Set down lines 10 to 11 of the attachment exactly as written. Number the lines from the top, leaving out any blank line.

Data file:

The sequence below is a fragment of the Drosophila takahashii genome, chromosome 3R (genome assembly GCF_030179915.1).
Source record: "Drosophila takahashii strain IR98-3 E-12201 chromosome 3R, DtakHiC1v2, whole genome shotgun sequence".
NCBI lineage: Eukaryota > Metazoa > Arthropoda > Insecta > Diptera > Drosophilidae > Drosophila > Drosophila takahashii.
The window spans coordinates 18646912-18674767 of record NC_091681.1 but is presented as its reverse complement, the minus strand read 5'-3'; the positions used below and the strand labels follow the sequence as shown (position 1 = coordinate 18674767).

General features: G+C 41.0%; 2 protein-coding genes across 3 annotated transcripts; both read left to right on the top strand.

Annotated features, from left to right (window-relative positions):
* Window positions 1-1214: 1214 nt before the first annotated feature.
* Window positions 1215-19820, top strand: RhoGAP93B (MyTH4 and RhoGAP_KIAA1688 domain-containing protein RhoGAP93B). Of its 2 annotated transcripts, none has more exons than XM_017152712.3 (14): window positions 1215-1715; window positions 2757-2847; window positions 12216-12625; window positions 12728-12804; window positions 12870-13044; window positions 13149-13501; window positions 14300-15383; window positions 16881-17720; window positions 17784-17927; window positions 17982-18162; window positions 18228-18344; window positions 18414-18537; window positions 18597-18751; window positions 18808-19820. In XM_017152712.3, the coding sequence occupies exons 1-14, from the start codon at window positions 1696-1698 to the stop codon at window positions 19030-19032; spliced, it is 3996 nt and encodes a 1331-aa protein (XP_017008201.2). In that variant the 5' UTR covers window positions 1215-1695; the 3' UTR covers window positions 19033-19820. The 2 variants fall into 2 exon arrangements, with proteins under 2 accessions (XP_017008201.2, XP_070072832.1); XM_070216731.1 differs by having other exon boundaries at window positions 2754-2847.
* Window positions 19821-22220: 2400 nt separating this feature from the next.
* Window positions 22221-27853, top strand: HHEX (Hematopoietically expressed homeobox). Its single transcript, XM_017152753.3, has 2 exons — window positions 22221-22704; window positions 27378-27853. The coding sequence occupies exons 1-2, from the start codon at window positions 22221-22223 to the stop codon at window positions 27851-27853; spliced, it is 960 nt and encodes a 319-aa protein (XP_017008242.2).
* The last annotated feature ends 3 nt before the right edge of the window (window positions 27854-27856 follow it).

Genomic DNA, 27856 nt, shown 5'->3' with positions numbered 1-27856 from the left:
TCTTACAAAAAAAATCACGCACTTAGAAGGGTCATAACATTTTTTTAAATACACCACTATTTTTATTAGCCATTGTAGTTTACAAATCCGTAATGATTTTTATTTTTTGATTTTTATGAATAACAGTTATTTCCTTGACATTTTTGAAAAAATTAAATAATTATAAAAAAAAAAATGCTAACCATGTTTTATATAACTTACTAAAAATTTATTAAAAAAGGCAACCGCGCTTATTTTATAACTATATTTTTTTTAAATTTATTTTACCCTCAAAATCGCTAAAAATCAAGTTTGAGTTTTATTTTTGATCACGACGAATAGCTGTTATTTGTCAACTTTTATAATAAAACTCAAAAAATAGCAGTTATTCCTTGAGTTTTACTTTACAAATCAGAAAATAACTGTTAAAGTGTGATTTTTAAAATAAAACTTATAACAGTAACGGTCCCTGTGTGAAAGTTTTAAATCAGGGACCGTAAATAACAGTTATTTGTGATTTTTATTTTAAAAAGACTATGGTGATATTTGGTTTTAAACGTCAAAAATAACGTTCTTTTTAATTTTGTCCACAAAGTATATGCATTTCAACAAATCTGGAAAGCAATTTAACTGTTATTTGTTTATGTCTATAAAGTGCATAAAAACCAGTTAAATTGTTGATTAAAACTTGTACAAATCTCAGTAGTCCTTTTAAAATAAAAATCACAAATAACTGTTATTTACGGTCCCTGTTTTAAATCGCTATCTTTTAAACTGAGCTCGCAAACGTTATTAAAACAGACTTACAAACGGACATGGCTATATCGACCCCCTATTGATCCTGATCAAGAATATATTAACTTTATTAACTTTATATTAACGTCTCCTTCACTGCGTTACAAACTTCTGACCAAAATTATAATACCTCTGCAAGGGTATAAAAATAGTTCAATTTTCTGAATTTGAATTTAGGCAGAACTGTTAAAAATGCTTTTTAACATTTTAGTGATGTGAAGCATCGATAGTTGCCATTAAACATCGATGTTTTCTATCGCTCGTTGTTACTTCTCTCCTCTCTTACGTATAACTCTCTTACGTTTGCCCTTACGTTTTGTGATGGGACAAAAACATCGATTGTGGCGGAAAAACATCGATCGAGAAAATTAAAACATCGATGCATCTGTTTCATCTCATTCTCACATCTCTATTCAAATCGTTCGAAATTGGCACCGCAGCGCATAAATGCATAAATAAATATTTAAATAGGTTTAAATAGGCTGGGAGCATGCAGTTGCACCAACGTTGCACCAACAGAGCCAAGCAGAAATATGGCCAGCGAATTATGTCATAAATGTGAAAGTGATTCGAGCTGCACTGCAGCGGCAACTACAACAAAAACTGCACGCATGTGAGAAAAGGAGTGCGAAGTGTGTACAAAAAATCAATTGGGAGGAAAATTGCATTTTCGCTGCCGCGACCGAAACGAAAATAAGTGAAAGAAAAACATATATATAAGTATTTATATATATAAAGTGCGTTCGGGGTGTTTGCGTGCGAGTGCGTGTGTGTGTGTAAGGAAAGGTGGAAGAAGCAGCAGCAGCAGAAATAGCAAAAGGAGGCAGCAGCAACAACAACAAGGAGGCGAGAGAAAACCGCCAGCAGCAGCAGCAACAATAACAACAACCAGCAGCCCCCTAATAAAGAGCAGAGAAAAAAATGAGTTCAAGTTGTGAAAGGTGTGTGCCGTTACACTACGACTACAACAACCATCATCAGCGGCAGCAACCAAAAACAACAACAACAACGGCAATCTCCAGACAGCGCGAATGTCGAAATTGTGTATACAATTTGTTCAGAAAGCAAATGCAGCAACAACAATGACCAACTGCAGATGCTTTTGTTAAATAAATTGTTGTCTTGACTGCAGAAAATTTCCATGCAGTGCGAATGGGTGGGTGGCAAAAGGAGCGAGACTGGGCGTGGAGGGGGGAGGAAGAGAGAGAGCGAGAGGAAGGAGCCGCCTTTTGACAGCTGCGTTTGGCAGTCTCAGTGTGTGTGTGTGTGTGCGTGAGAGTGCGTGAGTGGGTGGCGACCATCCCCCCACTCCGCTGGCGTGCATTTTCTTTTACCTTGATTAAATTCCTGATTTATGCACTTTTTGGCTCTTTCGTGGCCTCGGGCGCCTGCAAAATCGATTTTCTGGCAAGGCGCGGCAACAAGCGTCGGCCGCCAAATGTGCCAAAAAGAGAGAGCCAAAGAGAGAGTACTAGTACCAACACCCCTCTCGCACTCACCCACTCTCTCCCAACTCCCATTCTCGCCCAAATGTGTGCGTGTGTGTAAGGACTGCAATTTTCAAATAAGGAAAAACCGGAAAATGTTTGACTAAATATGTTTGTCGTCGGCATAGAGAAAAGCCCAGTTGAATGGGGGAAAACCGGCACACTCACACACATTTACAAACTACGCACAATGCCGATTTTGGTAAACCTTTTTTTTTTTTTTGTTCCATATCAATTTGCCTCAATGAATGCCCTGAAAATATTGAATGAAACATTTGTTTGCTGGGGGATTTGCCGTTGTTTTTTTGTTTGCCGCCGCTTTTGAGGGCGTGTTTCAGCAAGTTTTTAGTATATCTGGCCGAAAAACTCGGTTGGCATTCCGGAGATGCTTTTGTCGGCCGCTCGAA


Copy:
* Window positions 22221-27853, top strand: HHEX (Hematopoietically expressed homeobox). Its single transcript, XM_017152753.3, has 2 exons — window positions 22221-22704; window positions 27378-27853. The coding sequence occupies exons 1-2, from the start codon at window positions 22221-22223 to the stop codon at window positions 27851-27853; spliced, it is 960 nt and encodes a 319-aa protein (XP_017008242.2).
* The last annotated feature ends 3 nt before the right edge of the window (window positions 27854-27856 follow it).